Crostini

I’m always finding things to put on toasty-crisp bread, especially for lunch.  As a mostly-vegan food fan, I locate the best ingredients, prepare them to show off their flavors and textures, and when I don’t know what else to do with those preparations, I put them on bread and pour a glass of wine.

Last week was a good example.  One lunch was a soup, made with our roasted vegetable stock, Cavolo Nero, Rice, and Corona Beans.  It was accompanied by toasted slices of my whole grain rye bread, spread with Kite Hill almond-based cream cheese with chives and topped with thinly-sliced smoked salmon.   It also gave me the opportunity to put caper leaves from Santorini on top of each.

soup and crostiniBut it raised an important question in my mind: what’s the difference between Crostini and Bruschetta?  While I doubt you have lost any sleep over that question, it intrigued me.  A bit of research led me to conclude that the definitions are not that precise.  It seems that Bruschetta are made with thick slices of a coarse country bread, grilled (at best over a wood fine), then rubbed with garlic clove, drizzled with olive oil, and consumed as is — or perhaps with a topping like chopped tomatoes, or bean purée with greens, etc.  The focus is mostly about the bread, whereas Crostini are more about the toppings.  Also crostini are usually made with a fine grain bread, more typically white flour, and cut thin — like a diagonal slice of a baguette.  They, too, are crisp, usually done in the oven or a toaster.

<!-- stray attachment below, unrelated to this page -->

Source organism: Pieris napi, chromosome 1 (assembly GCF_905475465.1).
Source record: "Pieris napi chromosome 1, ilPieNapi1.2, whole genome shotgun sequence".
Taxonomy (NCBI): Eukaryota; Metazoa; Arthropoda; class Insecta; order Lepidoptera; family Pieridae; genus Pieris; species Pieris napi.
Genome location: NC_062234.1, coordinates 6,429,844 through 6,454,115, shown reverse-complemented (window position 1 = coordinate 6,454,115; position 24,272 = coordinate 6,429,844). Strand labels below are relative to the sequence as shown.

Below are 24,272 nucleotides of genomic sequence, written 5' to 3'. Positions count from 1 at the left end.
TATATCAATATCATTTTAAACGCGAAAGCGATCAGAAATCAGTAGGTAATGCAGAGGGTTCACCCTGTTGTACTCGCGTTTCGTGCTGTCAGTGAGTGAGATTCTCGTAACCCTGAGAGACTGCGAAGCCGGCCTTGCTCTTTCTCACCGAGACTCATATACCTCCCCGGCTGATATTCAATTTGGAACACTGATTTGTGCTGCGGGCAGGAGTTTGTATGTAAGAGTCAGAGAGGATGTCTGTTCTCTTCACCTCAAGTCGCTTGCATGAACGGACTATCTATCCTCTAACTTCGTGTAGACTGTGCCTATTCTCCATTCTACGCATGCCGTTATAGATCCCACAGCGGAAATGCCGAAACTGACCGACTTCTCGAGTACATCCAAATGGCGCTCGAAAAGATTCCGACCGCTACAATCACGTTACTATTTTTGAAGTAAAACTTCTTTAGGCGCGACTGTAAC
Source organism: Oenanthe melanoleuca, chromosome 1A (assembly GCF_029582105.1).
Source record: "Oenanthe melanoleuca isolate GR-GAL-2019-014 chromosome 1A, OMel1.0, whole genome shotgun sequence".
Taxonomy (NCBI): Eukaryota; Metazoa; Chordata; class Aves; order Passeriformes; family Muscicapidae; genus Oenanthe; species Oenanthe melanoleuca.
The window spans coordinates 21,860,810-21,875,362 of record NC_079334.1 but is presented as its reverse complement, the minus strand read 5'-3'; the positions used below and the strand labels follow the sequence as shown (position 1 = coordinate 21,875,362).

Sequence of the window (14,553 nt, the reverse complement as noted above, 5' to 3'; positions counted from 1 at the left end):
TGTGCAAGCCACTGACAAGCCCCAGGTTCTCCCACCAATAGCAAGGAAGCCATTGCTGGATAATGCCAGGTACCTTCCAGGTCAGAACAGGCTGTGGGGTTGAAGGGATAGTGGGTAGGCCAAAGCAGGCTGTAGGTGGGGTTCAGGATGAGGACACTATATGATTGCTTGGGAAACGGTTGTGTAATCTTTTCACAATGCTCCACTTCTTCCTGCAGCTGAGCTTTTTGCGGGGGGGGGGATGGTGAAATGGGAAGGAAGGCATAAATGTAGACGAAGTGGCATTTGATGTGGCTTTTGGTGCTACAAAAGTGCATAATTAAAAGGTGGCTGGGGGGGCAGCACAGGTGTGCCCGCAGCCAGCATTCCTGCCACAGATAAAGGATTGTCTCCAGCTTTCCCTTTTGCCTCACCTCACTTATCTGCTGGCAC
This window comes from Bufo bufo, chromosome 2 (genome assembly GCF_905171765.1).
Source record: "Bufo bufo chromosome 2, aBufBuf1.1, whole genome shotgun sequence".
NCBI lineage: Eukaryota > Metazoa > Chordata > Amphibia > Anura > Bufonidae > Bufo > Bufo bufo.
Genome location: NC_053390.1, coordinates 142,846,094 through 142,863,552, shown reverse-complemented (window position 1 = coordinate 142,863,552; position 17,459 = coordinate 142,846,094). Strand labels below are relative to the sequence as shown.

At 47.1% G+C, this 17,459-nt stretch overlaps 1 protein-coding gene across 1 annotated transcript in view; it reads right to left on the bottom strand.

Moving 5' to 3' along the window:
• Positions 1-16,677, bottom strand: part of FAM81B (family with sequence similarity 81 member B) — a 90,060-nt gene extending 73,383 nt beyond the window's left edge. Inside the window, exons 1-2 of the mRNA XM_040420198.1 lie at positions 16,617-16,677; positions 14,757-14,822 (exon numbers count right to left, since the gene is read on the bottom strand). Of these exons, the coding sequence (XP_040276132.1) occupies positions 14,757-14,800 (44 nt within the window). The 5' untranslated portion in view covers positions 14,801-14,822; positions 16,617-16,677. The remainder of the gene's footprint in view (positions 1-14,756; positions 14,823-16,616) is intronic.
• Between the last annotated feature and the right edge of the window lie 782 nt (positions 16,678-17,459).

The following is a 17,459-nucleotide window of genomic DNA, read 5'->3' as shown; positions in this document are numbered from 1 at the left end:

smoked salmon, almond cheese crostiniSo the photo above seems on the boundary; it is whole-grain bread, but it is sliced thinly, not grilled but toasted, and topped with three items on a large slice.  For purposes of this post, I choose to say “Crostini”.

Later in the week we had an example more typical of that name, red pepper and cheese crostini.

I roasted a very good-quality Spanish red pepper in the oven, then peeled and sliced it. Then I sautéed the peppers in olive oil for about 15 minutes, and then finished them with salt, pepper and Spanish sherry vinegar.

I cut a few pieces of Tuscan Pane and toasted them, added a slice of sheep’s milk Cacio de Roma (not vegan that day), and finished with peppers and another caper leaf.  The wine of choice was a 2009 Ca’ Lojera Lugana, a lovely match.

sweet peppers and cheese crostini

We’ll do bruschetta when it warms up a little for comfortable grilling.

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